Aims & Objectives

There are three main aims for the Ontology of Silence:

  • To encourage greater awareness of the sounds that characterise real silence.
  • To act as a buffer between people and the noisy world around them.
  • To show to what extent ideal silence may be imaginary.

The objectives of the project are to create a semantic web ontology (in .owl format) that may be used to interrogate a database of silences. This will enable users to interact via a specially created app and so become connoisseurs of silence. In the process, a deeper scientific understanding of the nature of silence will be reached by examining its acoustic, artistic, philosophical and psychological characteristics.


Anyone may participate in the project by contributing Silences and by adding comments. To discuss making a research contribution, please contact Andrew Hugill directly. Current research participants are:

  • Dr Nicolas Bullot (Charles Darwin University) – philosophy, silence recordings, music
  • Professor Hongji Yang (Bath Spa University) – Fourier analysis, software engineering
  • Mr Lin Zou (Bath Spa University) – database development, semantic web
  • Dr Marie Thomas (Bath Spa University) – psychology
  • Dr Louise Rossiter (De Montfort University) – music
  • Mr Robert Green (Bath Spa University) – mathematics, logic, music

We have also had contributions from Tommy Cliff (Leeds University) (mathematics) and Professor Bret Battey (De Montfort University) (audiovisuals).


This project began during a series of creative discussions with Simon Atkinson. We were working together on an electroacoustic composition based on David Gascoyne’s suite of three poems entitled ‘Night Thoughts’. These were broadcast on the BBC in 1956 as a radiophonic poem with music by Humphrey Searle. The last of the set is entitled ‘Encounter with Silence’. In the end, we did not compose the piece, but the idea of an encounter with silence persisted. I have personal reasons for an interest in this, because I have experienced hearing loss and tinnitus thanks to Ménière’s disease, which have changed my relationship with silence for ever.

In August 2017 I visited Darwin, Australia, and had further conversations with the poet Christian Bök and the philosopher Nicolas Bullot. These, along with my earlier work with Jim Hendler, combined to crystallise the idea of an ontology of silence in my mind. An ontology in computer science is a way of naming the types, properties and interrelationships in a specified domain. The word ‘ontology’ has a long history in philosophy, where it denotes the study of the nature of being. The ‘ontological argument’ has often been used to demonstrate then existence of God.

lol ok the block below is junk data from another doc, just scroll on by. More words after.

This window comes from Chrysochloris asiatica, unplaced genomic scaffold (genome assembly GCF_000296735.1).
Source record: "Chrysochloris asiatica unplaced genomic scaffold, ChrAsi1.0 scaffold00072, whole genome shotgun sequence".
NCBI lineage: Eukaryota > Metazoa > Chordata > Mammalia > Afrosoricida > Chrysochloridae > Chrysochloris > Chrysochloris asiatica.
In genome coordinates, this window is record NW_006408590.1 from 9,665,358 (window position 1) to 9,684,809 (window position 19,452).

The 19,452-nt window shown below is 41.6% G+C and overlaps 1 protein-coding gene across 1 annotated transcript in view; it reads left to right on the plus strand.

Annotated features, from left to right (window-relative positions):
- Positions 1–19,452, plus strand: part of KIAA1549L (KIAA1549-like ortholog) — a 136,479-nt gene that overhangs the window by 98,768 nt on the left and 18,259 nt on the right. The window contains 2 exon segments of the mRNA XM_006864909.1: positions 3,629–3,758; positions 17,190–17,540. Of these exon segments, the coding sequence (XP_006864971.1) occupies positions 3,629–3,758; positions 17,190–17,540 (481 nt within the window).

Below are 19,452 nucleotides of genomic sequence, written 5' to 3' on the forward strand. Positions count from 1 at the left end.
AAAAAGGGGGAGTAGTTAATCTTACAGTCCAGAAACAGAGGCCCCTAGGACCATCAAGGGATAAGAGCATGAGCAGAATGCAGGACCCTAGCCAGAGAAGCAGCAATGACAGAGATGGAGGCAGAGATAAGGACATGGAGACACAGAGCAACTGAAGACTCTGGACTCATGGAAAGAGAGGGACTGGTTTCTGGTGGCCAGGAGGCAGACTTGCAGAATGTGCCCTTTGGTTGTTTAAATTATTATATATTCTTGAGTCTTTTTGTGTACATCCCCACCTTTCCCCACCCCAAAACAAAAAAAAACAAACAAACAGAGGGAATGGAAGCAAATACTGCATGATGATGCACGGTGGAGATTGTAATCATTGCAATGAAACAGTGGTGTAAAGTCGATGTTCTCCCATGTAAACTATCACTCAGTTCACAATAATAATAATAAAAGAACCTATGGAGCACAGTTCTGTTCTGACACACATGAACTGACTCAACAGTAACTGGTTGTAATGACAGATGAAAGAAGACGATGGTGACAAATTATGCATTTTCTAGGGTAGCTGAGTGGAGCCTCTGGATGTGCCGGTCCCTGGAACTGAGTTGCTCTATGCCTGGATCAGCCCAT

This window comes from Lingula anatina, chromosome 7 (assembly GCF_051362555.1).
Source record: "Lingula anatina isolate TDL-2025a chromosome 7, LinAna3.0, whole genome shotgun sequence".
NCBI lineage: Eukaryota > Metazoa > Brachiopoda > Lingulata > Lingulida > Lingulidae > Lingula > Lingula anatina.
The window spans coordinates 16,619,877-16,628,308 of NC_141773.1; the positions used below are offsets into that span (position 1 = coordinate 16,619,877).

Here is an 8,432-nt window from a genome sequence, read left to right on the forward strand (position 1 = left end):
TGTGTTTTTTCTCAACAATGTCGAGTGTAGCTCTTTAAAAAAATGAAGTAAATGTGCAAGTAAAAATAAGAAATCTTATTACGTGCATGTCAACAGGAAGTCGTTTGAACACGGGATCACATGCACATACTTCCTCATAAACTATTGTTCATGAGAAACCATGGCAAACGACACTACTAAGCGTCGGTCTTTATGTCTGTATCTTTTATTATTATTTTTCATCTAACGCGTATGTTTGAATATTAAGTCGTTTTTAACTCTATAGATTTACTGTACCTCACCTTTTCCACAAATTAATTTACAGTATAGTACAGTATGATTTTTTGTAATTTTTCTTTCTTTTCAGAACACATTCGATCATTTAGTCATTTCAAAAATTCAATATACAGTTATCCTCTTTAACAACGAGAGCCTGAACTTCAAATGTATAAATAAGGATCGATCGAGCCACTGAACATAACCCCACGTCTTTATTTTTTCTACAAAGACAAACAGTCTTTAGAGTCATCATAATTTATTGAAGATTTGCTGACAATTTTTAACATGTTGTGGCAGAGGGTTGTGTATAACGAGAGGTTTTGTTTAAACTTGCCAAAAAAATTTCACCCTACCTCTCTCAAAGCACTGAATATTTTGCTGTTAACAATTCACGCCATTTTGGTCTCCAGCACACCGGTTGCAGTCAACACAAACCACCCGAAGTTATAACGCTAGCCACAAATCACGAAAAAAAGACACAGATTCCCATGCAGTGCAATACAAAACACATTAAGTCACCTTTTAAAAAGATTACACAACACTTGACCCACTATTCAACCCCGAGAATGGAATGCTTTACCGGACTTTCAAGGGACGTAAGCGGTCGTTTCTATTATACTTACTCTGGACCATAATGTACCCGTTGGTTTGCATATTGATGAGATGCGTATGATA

The Ontology of Silence

In this ontology, the domain (silence) is enhanced by two value propositions: Effect (how something is brought about, its result) and Affect (the influence something has, especially in terms of moods and feelings). When applied to silence, the effect describes the ‘frame’ of the silence, in time and space, whereas the ‘affect’ describes the ways in which a silence affects people.

The Ontology page contains a description of the first version of the ontology that is encoded in silence.owl The latest versions may be downloaded here http://andrewhugill.com/ontologies The .owl ontology details the various data and character properties attached to each class and sub-class, something that is not included in the verbal description on the Ontology page.

Current and Planned Activities

The Ontology of Silence has now been presented at Bath Spa University (as part of the Open Scores Lab) and De Montfort University (in an invited lecture). These two events engaged the attentions of various musicians and composers who are actively seeking to be involved.

Furthermore, a team of Psychologists at Bath Spa University, headed by Dr Marie Thomas, are preparing user trials to evaluate the notions of Affect contained in the ontology. At the same time, a small group of mathematicians is looking at the implications for set theory, some philosophers are beginning to discuss the implications of the ontology, and a PhD student, Lin Zou, is helping to build the database.

Part of the purpose of this website is to develop the ontology further through public engagement and discussion. Contributions of silences are invited, and further discussion of the core ideas is encouraged via the blog. Ultimately, the only way in which this project will be validated is through public engagement, and any resulting impact will come about because of the meaningfulness of the ontology to people from any background or context.

Andrew Hugill, 2017.